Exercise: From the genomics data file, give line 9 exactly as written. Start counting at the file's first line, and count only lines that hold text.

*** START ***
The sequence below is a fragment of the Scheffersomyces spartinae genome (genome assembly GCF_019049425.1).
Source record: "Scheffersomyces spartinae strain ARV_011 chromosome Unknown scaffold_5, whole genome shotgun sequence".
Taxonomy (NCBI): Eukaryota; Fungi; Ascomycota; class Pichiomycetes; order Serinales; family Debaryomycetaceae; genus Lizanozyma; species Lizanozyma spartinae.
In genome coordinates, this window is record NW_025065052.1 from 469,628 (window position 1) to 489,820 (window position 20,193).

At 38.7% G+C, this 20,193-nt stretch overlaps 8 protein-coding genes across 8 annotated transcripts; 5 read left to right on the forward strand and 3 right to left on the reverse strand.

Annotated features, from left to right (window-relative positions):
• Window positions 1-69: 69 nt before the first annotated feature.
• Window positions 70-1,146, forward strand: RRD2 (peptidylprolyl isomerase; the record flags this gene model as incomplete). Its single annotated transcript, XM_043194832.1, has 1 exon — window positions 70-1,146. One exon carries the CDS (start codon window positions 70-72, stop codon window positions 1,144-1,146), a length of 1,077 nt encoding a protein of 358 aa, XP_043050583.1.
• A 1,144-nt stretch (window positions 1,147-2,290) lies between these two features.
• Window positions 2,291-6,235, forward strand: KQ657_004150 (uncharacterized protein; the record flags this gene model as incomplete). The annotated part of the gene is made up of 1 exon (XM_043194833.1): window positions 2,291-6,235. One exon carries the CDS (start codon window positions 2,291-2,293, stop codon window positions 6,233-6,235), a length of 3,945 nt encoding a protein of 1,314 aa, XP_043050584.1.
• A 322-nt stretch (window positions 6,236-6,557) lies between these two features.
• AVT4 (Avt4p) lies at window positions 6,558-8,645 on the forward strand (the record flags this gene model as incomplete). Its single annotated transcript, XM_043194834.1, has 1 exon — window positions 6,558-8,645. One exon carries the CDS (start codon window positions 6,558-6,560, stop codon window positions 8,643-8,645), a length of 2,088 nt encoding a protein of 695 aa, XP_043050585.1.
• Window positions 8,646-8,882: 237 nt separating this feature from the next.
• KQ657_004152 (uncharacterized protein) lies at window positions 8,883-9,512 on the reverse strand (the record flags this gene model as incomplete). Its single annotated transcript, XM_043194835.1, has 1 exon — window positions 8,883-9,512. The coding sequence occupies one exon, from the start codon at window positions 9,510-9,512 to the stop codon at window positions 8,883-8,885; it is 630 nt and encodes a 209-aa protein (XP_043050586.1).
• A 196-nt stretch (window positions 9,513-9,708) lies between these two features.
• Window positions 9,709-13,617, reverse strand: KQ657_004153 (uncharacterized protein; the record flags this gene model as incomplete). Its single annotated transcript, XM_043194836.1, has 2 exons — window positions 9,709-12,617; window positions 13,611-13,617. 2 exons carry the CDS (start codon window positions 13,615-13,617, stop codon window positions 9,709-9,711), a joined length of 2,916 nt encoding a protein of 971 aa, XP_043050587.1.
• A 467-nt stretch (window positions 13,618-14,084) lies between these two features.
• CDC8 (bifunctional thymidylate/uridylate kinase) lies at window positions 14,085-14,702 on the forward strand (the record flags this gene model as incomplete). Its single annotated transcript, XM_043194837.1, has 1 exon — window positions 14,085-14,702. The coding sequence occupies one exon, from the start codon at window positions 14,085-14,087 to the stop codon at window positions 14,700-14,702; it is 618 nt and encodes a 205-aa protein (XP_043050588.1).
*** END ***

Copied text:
• A 1,144-nt stretch (window positions 1,147-2,290) lies between these two features.